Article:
Jun 17, 2022 - Energy & Environment

The UN leader's unique and lonely role on climate

Photo illustration of Secretary-General Guterres in front of bursting shapes, including one filled with images of greenhouse gas emissions
Photo illustration: Annelise Capossela/Axios. Photo: Mark Baker-Pool/Getty Images

Among the leaders participating in a virtual climate and energy meeting hosted by the White House Friday morning is a man who has become the voice of climate activists worldwide, UN Secretary-General António Guterres.

Driving the news: Guterres, who will deliver virtual remarks to the Major Economies Forum (MEF) on Energy and Climate, will portray further investments in fossil fuels as "a danger" and implore leaders to swiftly change course.

Why it matters: Guterres has carved out a distinctly different role on climate compared to his predecessor, Ban Ki-moon. Instead of a bridge-builder, Guterres acts as a truth-teller and champion of climate activists and developing country residents who are acutely aware of the present-day damages from climate change.

  • Friday morning, Guterres will tell leaders, "The first duty of leadership is to protect people from clear and present dangers. Nothing could be more clear or present than the danger of fossil fuel expansion," according to a copy of the speech.

Yes, but: Given the energy crunch in the wake of Russia's unprovoked invasion of Ukraine, Guterres is swimming against the tide in trying to speed up climate action now.

The big picture: Guterres's speech to the MEF comes as gas prices have eclipsed $5 per gallon in the U.S. and there is domestic political pressure to deemphasize the White House's climate goals in favor of short-term fossil fuel expansion.

  • The war has sent Europe scrambling for alternate sources of natural gas for next winter while trying to hasten its long-term transition away from fossil fuels.
  • Meanwhile, other countries, such as China, are consuming more of Russia's oil and gas, and are also turning back to coal, the most greenhouse gas intensive fuel, to generate electricity.
  • Watchdog groups warn that these developments are further endangering the Paris climate targets.

Zoom in: Against the backdrop of these geopolitical headwinds, Guterres has issued increasingly dire warnings associated with climate science reports and addressed recent confabs in Davos and the Austrian World Summit.

  • His statements are not subtle, and while they often travel far in the press they can fail to move some world leaders.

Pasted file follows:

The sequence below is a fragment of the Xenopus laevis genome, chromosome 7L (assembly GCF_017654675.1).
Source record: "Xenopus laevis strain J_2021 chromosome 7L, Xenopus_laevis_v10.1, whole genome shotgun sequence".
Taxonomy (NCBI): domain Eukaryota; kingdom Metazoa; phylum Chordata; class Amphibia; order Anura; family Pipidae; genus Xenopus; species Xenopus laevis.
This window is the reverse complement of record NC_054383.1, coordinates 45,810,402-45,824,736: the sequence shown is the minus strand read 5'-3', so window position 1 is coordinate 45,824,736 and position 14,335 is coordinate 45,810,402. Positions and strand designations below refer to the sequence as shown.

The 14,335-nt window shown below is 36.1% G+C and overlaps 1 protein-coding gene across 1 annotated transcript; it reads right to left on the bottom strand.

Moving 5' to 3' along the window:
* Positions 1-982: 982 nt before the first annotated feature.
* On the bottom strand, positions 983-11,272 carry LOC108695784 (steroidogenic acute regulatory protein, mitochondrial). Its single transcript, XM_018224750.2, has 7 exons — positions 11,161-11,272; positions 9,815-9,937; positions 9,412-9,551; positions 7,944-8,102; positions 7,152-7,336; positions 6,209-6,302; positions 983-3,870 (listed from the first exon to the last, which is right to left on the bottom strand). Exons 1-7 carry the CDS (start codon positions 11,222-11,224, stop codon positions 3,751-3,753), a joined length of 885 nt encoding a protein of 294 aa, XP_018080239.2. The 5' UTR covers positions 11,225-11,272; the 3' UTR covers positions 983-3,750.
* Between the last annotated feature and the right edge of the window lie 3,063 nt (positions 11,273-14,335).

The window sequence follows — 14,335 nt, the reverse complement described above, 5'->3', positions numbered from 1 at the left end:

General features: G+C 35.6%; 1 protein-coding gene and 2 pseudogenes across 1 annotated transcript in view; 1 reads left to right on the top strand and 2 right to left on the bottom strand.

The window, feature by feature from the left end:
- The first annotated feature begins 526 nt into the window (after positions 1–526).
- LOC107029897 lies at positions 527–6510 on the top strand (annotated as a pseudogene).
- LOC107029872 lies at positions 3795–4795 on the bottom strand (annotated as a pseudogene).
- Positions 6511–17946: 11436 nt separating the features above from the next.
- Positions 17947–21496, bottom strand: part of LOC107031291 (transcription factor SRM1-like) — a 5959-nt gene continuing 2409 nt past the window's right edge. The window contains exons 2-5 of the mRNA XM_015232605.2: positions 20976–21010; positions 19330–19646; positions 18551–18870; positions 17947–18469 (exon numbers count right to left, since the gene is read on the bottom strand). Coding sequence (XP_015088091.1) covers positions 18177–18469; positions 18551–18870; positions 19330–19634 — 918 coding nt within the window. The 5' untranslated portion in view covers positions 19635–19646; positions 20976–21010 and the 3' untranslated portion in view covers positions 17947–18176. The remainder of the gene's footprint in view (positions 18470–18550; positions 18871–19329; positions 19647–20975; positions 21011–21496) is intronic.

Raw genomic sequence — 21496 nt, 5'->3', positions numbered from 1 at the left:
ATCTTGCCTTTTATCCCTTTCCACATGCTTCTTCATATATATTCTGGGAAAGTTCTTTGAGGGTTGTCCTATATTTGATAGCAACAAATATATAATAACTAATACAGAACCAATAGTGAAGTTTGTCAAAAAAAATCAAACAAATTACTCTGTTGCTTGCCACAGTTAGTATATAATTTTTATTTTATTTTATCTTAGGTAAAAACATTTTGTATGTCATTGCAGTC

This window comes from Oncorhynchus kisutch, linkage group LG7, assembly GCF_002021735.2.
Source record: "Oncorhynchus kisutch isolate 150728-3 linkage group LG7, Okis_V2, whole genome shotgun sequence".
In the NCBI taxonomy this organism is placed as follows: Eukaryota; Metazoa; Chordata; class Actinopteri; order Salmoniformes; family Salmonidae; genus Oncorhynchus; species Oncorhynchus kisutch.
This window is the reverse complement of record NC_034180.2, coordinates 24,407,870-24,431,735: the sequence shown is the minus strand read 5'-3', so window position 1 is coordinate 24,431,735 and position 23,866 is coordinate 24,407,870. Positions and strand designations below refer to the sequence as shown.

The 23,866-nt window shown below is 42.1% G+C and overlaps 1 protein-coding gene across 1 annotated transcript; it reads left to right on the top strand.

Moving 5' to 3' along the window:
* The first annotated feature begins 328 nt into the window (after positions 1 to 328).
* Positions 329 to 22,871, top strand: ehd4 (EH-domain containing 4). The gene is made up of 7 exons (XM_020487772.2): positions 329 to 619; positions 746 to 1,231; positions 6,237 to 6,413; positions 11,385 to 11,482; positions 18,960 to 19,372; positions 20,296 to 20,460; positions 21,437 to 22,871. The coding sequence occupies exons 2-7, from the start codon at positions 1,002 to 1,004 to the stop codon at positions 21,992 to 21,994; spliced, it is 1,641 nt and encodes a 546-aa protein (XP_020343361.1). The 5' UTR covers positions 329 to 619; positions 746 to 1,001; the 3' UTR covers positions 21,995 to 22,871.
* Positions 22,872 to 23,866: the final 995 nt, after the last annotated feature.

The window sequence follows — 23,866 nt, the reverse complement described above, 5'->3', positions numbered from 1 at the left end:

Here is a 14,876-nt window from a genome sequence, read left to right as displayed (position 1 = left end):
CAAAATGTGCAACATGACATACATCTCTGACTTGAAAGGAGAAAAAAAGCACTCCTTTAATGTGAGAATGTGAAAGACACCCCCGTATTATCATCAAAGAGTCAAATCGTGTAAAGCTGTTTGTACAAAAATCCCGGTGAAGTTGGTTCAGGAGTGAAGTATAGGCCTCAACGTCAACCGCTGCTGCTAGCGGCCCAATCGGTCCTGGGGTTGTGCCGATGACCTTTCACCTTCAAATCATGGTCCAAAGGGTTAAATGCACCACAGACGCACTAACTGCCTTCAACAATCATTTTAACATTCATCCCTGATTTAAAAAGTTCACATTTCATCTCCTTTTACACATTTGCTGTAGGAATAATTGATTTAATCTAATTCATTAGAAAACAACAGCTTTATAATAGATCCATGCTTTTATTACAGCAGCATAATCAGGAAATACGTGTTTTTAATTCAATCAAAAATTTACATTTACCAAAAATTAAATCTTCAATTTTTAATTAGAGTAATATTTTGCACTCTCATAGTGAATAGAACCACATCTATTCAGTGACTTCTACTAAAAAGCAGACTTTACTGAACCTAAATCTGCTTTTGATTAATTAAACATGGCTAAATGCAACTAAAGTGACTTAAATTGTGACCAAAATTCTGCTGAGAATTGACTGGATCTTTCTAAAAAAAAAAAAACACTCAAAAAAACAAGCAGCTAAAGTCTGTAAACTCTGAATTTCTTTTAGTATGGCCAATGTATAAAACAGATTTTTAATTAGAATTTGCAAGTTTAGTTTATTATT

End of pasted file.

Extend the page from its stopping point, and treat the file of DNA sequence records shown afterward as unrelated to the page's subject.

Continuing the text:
What they're saying: "Even in the short-term, fossil fuels don’t make political or economic sense," Gutteres will tell leaders from 23 nations today. "Yet we seem trapped in a world where fossil fuel producers and financiers have humanity by the throat."

  • A senior UN official told Axios that today's speech will be free of diplomatic niceties. Describing the remarks, the advisor stated: "Even given the Secretary-General’s impressive track record of speaking truth-to-power, this is [a] blistering intervention, to the leaders of the world’s largest economies."

Of note: The MEF meeting will be the first time the UN leader will compare the past tactics employed by the oil and gas industry to mislead the public about the consequences of its products with those of the tobacco industry, the senior UN official said.

  • "For decades, the fossil fuel industry has invested heavily in pseudo-science and public relations — with a false narrative to minimize their responsibility for climate change and undermine ambitious climate policies," Guterres will state. "They exploited precisely the same scandalous tactics as Big Tobacco decades before."

Meanwhile... At the MEF meeting, Biden and international partners will put forward a new initiative to tackle methane emissions leaks from the oil and gas sector, and projects to advance clean tech investment and work to decarbonize marine shipping.

  • China's chief climate negotiator Xie Zhenhua will represent that country, which is currently the world's biggest emitter, at the MEF.
Go deeper